The New Zealand Chinese experience is unique and important — the new history curriculum can't ignore it, writes Manying Ip for The Conversation.
News of a revised New Zealand history curriculum was welcomed by many, including me as an historian and someone who has worked closely with high schools and the education sector.
In particular, this seemed like an opportunity to extend the breadth of history taught, including the important stories of Aotearoa's migrant and refugee communities.
In its present form, however, the Ministry of Education's history curriculum consultation document falls well short.
Allowing for the fact the draft curriculum proposal is meant as "a framework" for "setting directions" and not a detailed prescription, aspects of it are nonetheless deeply worrying — not least the invisibility of the Chinese story.
With the public consultation process ending on May 31, it's vital this gap is addressed.
The other New Zealand stories
The aim of history teaching should be to empower learners to think critically about the past. This equips them to understand the present and deal with the complexities of the future.
History is an interpretation of past events in as comprehensive and unbiased a way as possible. Sound history needs to have accuracy and integrity.
Quite rightly, Te Tiriti o Waitangi as a founding document legitimising the relationship between Māori and the Crown is central to the draft curriculum.
However, there is little mention of tauiwi, the many communities who have come to call Aotearoa home, but who do not identify as Māori or Pākehā.
The Chinese as 'other'
I write from the experience of researching and writing New Zealand Chinese history. The Chinese have been in Aotearoa New Zealand for close to 180 years and have never been part of the binary frame of colonisers and colonised.
They were itinerant workers brought to the Otago goldfields and subjected to a series of anti-Chinese laws from 1881 onwards. Since the Chinese were prevented from applying for naturalisation from 1908 onwards, they could never be British subjects or be represented by the Crown.
Neither Pākehā nor Māori, the Chinese are still labelled "others".
Relegated to the fringe of society, they had no say in the nation's policies and could not even expect the most basic rights, from miners' accident benefits and family reunion to health care.
They were the only ethnic group to pay a £100 poll tax for entry and had to be thumb printed on arrival and departure. Many of the arbitrary policies targeting Chinese were applied to local-born Chinese, confirming they were about race, not nationality.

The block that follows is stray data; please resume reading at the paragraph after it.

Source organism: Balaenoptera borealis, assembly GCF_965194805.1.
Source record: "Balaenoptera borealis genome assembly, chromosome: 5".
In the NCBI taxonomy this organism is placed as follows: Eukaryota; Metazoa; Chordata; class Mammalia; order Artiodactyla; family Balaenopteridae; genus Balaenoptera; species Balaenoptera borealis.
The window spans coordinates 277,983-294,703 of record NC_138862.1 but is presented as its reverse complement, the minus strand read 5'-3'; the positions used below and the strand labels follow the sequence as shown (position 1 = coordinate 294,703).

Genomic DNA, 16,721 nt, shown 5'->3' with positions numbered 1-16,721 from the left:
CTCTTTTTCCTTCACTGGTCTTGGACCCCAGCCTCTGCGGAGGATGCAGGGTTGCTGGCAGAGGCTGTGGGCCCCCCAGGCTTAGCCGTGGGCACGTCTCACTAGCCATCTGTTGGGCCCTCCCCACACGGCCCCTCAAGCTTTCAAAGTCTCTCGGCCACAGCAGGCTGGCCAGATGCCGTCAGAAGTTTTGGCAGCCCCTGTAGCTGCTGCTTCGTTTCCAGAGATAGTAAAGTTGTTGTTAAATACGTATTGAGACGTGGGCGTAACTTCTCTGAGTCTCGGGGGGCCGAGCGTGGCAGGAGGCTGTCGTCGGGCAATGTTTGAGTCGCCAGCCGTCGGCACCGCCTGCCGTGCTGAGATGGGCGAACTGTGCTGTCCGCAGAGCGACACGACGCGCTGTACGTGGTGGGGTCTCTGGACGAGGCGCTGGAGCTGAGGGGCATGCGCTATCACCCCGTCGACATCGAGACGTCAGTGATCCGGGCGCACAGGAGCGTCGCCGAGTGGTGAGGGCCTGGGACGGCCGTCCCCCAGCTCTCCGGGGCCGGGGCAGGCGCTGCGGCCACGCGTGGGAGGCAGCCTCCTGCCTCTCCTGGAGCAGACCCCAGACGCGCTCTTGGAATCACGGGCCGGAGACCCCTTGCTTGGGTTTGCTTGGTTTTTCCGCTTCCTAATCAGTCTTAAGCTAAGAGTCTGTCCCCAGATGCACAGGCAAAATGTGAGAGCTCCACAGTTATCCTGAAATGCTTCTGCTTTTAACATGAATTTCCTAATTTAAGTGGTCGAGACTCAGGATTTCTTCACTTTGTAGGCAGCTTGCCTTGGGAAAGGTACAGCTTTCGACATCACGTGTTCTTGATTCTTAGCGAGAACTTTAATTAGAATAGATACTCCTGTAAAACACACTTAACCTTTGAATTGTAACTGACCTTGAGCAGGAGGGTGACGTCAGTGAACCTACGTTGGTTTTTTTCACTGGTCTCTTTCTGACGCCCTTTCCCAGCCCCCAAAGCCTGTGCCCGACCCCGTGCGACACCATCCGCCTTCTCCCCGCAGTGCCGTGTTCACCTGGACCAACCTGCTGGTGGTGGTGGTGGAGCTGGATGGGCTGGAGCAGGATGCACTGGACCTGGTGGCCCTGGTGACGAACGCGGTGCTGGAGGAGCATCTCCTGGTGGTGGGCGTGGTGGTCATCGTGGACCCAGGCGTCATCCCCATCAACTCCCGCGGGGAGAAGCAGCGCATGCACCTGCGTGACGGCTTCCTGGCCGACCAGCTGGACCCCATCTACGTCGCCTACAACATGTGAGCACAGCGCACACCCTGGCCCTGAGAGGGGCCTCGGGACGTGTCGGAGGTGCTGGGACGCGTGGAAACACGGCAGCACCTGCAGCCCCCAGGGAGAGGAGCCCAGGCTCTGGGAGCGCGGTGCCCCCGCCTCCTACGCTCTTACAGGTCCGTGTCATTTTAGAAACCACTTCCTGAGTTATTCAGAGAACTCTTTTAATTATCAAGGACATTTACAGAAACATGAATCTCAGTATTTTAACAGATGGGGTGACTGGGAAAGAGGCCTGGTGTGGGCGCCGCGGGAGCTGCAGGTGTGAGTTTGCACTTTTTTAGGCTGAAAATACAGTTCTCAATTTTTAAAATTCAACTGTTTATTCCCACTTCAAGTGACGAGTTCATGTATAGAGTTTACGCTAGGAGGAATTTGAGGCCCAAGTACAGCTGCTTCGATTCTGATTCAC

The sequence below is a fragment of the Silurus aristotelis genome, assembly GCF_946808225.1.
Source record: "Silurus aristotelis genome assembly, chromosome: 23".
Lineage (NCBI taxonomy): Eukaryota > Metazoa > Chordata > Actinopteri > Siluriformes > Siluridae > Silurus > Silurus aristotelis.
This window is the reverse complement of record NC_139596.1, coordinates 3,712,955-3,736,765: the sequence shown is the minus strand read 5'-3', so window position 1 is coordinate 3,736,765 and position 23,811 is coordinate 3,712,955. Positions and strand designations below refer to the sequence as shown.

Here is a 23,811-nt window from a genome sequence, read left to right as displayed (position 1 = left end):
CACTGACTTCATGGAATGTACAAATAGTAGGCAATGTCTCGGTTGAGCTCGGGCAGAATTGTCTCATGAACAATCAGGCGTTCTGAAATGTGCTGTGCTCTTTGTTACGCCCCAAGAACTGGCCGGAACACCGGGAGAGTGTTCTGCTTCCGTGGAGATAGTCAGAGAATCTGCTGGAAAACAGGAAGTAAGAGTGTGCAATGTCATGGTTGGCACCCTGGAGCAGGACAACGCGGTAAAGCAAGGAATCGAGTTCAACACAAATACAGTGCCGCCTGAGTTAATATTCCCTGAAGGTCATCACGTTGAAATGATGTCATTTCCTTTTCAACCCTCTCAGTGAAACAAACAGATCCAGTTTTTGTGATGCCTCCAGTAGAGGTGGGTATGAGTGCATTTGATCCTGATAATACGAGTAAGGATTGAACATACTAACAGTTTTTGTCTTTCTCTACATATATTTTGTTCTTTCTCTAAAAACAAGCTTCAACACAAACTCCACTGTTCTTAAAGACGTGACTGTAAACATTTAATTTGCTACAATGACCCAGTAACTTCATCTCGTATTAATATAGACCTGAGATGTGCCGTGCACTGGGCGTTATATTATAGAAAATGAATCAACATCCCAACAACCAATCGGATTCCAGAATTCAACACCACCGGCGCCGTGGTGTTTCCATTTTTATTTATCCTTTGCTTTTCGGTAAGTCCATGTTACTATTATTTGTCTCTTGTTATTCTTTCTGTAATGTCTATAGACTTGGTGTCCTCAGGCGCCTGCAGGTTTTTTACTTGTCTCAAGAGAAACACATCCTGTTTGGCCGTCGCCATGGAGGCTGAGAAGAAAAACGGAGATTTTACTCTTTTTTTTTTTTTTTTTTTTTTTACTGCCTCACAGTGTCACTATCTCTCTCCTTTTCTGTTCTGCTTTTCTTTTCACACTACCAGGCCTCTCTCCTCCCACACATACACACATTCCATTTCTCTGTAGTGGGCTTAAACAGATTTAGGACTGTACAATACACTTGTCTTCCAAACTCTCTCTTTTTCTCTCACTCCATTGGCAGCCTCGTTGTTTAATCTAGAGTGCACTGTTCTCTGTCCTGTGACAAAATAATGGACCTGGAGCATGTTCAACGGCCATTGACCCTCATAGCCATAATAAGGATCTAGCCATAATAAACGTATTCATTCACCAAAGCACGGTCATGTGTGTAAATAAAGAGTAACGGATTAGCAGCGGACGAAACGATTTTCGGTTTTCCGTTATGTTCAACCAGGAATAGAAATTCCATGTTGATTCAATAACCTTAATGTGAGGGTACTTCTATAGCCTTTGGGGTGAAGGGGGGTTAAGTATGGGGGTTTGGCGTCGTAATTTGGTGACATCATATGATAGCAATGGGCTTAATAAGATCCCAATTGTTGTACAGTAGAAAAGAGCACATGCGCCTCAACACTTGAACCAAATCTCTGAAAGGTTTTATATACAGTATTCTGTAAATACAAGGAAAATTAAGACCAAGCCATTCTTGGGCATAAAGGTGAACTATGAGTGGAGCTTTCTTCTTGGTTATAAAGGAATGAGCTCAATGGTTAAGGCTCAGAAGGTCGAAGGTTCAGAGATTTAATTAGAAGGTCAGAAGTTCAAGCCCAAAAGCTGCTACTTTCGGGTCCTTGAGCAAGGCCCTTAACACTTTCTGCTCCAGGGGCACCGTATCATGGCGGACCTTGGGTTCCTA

Governor George Grey favoured New Zealand's development as a "better Britain of the South Pacific" and successive New Zealand governments continued to build a white nation.
Chinese immigration was strictly controlled by tonnage ratios, quota systems, poll taxes and an English test. From the 1860s to the 1950s, the Chinese endured forced family separation in the interests of that unofficial white New Zealand policy.
A history of suspicion
The reception and treatment of the Chinese as a community is an interesting social barometer of New Zealand as a whole.
In the post World War II era of comparative plenty, New Zealand accepted refugees and orphans from many parts of war-ravaged Europe. During this period, a few hundred Chinese women and children who escaped the Japanese occupation of China in 1939-40 were allowed to stay in New Zealand.
This modest group formed the nucleus of the Chinese New Zealand community, and the Chinese finally became families instead of cohorts of bachelors.
The arrival of the "new Asians" after 1987 was a rude awakening for everyone concerned. They seemed a far cry from the low-key, docile and polite local-born Chinese New Zealanders.
Auckland suburban newspapers splashed a sensational two-page story about "The Inv-Asian" in 1993. In 2006, the magazine "for thinking New Zealanders", North & South, featured a story titled "Asian Angst: Is it time to send some back?"
A curriculum for all New Zealanders
The proposed curriculum risks continuing this unfortunate legacy of treating Chinese New Zealanders as perpetual migrants, a label not applied to the British people who have settled in Aotearoa.
A sound history curriculum should ensure all New Zealand's children see history as a truly relevant subject. It needs to be everybody's story. The linkages of non-Pākehā, non-Māori history must be established within the national history framework.
The relationship between the Chinese (as the most distinctive, "undesirable" or "despised" immigrant group) and Māori (as tangata whenua) is arguably the most essential relationship to tease out.
The draft curriculum proposal does not specifically recognise the diversity of New Zealand society in the past or present. Without significant and explicit guidance on the histories of the many diverse communities that call Aotearoa home, the risk is they and their children will fail to see themselves in their country's histories.
And that will make it all the harder to see themselves as an important part of their country's future.
Manying Ip is an Emeritus Professor of Asian Studies at the University of Auckland.